Rammstein – Rammstein
Release Date: May 17th, 2019
Till Lindemann // vocals
Richard Z. Kruspe // guitar
Paul Landers // guitar
Oliver Riedel // bass
Christian “Flake” Lorenz // keyboards
Christoph “Doom” Schneider // drums
FINALLY! After 10 long years, Rammstein have dropped their new album, the self-titled Rammstein, and by the sound of it we are lucky that new material has finally been delivered, after the recording of 2009’s Liebe Ist Für Alle Da was allegedly a difficult one. With that in mind, any new Rammstein is great news for their rabid fans, but is the new album worth the wait?
Opening with the first single ‘Deutchsland’, with its electronic opening before the gritty, heavy guitars kick in, the album starts loud, ferocious and typical Rammstein. The song’s strength lies in the talent of Christoph “Doom” Schniedier’s driving drum beat, Richard Z Kruspe and Paul Landers’ guitar riffs and Christian “Flake” Lorenz’s keyboarding. The song is a strong, catchy start to the album, with its music video clip (which you MUST see if you haven’t already) adding to the excitement.
‘Radio’, the second single and second song follows. Emphasising the electronica elements, the song uses Flake’s skills in a similar way to how the keyboards were the focus on the Sehnsucht album. Although a little underwhelming on the first listen (which was back when the song was first released), ‘Radio’ is the dance metal anthem that would totally go off in goth clubs (RIP Perth Goth club SIN). It’s also a great tune for us English speakers, especially those who struggle with other languages, to sing along too… “RAAAAAAADIOOOO/ Mein Radio”. A classical choir opens ‘Zeig Dich’ (Show Yourself), creating an element of operatic drama to the proceedings. With the instruments and Till Lindemann’s signature vocals, the song is commanding and powerful, seemingly taking a jab at religious organisations with it emulating Catholic choral music. Moving from choirs to EDM, ‘Ausländer’, meaning Foreigner, dance beat and crunchy guitars are simultaneously Rammstein and nothing we have seen from Rammstein before. If any song is going to transition to the mainstream, it’ll be ‘Ausländer’, which you can (ironically) see playing at a rave on a beach in Spain or one of the Greek islands.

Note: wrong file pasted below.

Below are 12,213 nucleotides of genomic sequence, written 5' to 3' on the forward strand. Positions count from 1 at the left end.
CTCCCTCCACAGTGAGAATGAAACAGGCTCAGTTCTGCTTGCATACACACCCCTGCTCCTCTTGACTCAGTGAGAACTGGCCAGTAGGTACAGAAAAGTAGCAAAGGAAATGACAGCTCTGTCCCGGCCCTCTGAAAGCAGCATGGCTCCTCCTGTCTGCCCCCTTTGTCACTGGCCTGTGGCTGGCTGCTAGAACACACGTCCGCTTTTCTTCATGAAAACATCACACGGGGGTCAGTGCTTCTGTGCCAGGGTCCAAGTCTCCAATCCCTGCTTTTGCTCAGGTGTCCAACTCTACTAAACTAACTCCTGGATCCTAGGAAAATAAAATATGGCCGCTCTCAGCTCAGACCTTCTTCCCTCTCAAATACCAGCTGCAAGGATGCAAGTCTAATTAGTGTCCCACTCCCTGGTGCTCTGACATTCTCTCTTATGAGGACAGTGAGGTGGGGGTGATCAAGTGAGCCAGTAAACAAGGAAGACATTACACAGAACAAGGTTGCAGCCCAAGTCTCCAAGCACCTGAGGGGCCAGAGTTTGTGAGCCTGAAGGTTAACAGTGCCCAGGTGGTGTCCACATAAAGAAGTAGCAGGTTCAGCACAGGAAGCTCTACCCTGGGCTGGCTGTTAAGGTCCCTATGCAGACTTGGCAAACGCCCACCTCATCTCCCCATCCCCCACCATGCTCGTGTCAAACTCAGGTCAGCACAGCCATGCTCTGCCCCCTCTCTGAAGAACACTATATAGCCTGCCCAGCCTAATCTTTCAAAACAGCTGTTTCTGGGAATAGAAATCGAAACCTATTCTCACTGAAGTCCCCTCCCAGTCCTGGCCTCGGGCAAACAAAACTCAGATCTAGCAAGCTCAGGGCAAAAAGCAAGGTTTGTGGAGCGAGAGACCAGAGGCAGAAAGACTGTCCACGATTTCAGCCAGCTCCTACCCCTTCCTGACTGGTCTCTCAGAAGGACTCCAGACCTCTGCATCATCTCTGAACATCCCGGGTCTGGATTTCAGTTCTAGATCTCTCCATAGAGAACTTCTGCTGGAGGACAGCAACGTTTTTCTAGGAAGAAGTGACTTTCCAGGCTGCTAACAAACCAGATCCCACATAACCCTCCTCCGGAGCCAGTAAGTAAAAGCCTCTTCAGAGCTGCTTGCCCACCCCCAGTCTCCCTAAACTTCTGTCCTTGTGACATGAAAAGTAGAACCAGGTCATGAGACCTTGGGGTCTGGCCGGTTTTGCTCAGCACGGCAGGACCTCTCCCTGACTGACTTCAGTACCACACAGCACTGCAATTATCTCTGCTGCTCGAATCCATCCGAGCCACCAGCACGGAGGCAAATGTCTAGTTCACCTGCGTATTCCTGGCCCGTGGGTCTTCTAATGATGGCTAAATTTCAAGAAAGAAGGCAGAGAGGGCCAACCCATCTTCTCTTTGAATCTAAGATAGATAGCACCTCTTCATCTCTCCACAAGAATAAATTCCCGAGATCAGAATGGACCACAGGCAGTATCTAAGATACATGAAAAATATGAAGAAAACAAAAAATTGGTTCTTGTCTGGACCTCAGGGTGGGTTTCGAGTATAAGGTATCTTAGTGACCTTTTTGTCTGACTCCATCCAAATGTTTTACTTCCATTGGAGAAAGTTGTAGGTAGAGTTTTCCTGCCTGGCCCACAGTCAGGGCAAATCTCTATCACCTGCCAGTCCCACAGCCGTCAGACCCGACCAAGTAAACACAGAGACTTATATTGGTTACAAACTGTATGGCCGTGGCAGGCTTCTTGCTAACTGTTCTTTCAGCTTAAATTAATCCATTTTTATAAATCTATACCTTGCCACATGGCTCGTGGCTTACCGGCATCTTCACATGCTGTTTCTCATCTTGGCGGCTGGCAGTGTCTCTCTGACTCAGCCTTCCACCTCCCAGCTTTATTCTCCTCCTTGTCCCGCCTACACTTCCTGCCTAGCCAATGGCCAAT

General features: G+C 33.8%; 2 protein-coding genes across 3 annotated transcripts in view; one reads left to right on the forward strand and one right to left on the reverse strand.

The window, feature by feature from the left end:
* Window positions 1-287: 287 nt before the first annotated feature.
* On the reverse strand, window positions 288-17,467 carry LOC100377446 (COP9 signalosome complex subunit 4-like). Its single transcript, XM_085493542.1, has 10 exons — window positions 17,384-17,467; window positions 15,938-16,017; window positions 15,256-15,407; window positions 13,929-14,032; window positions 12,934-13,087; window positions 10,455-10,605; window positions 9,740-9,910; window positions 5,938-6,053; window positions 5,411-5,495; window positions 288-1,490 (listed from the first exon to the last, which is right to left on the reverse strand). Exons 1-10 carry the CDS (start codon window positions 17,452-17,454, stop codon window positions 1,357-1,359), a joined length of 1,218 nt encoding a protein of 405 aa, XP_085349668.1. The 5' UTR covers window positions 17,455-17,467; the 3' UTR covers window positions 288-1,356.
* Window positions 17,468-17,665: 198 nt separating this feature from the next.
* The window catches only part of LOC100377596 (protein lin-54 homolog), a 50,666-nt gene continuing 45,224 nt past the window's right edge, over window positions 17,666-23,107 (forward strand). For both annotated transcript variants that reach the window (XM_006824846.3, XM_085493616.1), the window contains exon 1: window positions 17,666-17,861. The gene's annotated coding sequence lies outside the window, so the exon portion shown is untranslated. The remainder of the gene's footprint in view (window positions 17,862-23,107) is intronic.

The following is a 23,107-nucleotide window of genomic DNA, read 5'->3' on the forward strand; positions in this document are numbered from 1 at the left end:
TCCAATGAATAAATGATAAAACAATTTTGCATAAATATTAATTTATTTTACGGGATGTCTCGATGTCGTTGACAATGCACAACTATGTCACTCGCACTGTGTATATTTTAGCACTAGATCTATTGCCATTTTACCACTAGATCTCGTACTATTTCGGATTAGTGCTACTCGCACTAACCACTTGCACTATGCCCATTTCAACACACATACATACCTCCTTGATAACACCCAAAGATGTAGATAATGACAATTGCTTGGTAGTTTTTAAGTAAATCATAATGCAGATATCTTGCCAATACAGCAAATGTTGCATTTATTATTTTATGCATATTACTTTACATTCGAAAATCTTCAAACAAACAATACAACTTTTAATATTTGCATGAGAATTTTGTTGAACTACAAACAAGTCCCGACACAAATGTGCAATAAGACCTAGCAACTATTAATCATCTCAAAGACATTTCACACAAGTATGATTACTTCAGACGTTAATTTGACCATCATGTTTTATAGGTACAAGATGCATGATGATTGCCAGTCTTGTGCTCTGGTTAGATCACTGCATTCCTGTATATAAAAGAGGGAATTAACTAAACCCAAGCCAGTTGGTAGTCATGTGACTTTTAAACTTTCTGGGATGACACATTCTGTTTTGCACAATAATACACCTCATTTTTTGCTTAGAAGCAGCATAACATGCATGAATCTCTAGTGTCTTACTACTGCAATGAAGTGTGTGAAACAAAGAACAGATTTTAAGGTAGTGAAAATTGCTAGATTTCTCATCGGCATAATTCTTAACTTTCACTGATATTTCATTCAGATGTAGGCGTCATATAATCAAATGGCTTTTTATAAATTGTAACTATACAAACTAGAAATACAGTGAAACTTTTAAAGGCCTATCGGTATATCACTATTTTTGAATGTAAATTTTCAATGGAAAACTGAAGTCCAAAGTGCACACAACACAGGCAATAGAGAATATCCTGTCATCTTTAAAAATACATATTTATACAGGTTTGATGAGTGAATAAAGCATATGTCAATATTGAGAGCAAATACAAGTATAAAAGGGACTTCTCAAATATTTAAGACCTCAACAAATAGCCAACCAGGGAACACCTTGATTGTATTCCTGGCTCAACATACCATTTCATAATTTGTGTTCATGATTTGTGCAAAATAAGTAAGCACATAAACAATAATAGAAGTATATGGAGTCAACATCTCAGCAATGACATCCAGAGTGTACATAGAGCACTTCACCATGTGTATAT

‘Sex’ reverts back to the Rammstein we have come to know and love. The guitars drive this song, giving it a solid rock element, that wouldn’t be out of place on Richard’s side project Emigrate. It’s a good old-fashioned rock song, with a great bridge that allows Till to show off his vocal chops. Slowing things down with ‘Puppe’ (Doll), the song’s opening has Till singing with a fragility, that we haven’t seen since ‘Mutter’, giving the song an ethereal yet dangerous quality, before Till’s gruffness and desperation kicks in along with the guitars. ‘Puppe’, is a complex song that melds the vulnerable and threatening together, creating a duality that many songs try and fail to capture. Starting with an insistent drum beat, ‘Was Ich Liebe’ (What I Love) mid tempo and subtle sound effects gives the song a slight 80’s feel. The song sounds somewhat romantic until the final verse, and knowing Rammstein you know that the tone of the song juxtaposes the lyrics. ‘Diamant’ (Diamond), takes things down a notch, with an acoustic guitar, and is a delight. Although not known for their slower, emotionally wrought songs, when Rammstein write a ballad it is always a highlight (see ‘Frühling In Paris’ from Liebe Ist…). The use of strings, woodwind instruments and backing vocals assist in creating a beautiful song.
‘Weit Weg’ (Far Away) ups the tempo, using the keyboards and guitars to continue the 80’s rock vibes. While ‘Tattoo’ firmly sits in the heavy industrial genre, the drums pounding throughout the song. The song is classic Rammstein, including Till’s signature bass vocals and the echoey backing vocals and keyboards. The album finishes with ‘Hallomann’ another song that bounces between enchanting and alarming, with Till’s intimidating vocals, its slide guitar effects, and nursery rhyme feel.
It might have taken 10 years, but Rammstein is seemingly a culmination of the previous six studio albums, taking the best parts of the last few decades and putting it all in one album, while throwing in a few unexpected surprises. Yes, it could be shit and Rammstein fans would love it. But Rammstein have never been shit, even on their worst day. Their talent as individual musicians and performers, as well as the fact that they have been a cohesive and consistent band (no line up changes ever) since the beginning in 1994, is why Rammstein are so bloody good at what they do.
And yes, it’s worth the wait!
Rammstein – Rammstein tracklisting
- Zeig Dich
- Was Ich Liebe
- Weit Weg
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